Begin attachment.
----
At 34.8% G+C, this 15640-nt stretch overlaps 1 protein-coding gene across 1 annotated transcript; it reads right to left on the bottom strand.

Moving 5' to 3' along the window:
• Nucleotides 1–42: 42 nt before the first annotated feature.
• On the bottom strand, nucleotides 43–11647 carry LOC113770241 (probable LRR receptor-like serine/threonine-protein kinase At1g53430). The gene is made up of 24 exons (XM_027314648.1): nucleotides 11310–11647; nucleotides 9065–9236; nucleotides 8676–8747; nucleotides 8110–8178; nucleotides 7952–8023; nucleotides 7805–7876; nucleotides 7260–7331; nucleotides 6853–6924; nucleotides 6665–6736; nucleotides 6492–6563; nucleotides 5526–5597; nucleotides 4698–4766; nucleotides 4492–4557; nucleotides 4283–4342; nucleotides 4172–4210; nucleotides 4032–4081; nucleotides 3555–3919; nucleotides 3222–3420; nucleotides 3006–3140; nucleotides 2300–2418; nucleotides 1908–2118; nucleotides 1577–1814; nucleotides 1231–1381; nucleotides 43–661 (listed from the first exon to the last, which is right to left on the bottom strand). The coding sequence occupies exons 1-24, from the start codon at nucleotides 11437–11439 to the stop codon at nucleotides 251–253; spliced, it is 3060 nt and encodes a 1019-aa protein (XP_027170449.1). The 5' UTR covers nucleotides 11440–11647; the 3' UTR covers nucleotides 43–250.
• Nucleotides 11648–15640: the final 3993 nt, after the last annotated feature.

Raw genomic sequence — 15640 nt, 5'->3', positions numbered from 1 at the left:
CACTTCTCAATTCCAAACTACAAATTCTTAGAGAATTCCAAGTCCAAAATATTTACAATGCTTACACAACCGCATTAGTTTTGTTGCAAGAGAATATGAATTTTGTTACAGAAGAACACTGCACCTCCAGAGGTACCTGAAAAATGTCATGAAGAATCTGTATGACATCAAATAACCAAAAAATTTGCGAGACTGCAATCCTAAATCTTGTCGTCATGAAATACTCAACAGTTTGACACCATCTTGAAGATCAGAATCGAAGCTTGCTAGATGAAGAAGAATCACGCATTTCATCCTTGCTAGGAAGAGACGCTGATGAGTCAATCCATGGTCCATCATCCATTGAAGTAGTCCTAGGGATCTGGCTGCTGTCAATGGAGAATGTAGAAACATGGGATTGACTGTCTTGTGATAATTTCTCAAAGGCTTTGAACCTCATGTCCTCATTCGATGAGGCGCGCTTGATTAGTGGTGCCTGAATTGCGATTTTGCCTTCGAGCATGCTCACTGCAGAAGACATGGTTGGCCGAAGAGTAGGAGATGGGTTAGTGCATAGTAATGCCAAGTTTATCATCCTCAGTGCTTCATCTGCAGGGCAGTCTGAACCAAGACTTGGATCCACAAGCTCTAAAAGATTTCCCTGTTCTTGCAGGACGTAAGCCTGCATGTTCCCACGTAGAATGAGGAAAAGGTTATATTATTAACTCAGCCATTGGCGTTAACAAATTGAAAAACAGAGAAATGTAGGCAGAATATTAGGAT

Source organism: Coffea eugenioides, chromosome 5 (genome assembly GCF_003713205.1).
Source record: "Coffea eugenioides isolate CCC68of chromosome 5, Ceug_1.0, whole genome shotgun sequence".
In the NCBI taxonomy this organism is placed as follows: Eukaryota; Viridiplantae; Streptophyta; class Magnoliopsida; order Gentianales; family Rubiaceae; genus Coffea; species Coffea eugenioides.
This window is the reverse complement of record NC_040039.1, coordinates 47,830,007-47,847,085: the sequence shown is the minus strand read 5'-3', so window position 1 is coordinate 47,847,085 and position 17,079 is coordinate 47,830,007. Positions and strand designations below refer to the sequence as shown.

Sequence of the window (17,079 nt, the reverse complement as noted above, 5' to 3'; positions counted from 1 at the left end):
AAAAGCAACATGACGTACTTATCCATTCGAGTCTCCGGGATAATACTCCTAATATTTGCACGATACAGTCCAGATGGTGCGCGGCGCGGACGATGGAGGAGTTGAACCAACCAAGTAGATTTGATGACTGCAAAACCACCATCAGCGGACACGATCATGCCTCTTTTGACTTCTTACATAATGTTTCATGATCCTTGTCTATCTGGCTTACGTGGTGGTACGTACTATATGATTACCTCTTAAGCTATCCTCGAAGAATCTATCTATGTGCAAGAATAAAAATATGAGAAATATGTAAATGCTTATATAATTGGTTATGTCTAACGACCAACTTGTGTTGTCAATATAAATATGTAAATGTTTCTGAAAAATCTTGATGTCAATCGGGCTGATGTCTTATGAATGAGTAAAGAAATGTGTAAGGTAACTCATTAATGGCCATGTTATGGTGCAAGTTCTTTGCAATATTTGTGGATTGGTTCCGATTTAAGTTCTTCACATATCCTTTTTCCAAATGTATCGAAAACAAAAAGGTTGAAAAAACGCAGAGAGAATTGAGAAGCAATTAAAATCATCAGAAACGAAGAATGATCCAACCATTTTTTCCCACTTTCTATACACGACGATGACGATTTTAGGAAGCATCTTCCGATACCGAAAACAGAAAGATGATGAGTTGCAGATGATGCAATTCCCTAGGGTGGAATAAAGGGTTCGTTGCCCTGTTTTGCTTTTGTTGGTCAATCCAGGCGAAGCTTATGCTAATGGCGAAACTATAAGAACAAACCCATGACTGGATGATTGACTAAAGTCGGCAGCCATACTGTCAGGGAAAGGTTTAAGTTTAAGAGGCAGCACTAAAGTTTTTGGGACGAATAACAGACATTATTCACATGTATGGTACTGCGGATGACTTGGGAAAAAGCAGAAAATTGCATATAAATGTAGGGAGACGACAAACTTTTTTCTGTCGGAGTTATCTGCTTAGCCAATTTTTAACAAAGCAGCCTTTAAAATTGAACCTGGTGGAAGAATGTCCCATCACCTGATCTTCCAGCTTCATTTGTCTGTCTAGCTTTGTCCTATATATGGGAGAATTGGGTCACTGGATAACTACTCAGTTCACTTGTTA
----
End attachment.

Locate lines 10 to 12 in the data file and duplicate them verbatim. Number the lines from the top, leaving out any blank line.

In the NCBI taxonomy this organism is placed as follows: Eukaryota; Viridiplantae; Streptophyta; class Magnoliopsida; order Gentianales; family Rubiaceae; genus Coffea; species Coffea eugenioides.
This window is the reverse complement of record NC_040039.1, coordinates 47,830,007-47,847,085: the sequence shown is the minus strand read 5'-3', so window position 1 is coordinate 47,847,085 and position 17,079 is coordinate 47,830,007. Positions and strand designations below refer to the sequence as shown.

Sequence of the window (17,079 nt, the reverse complement as noted above, 5' to 3'; positions counted from 1 at the left end):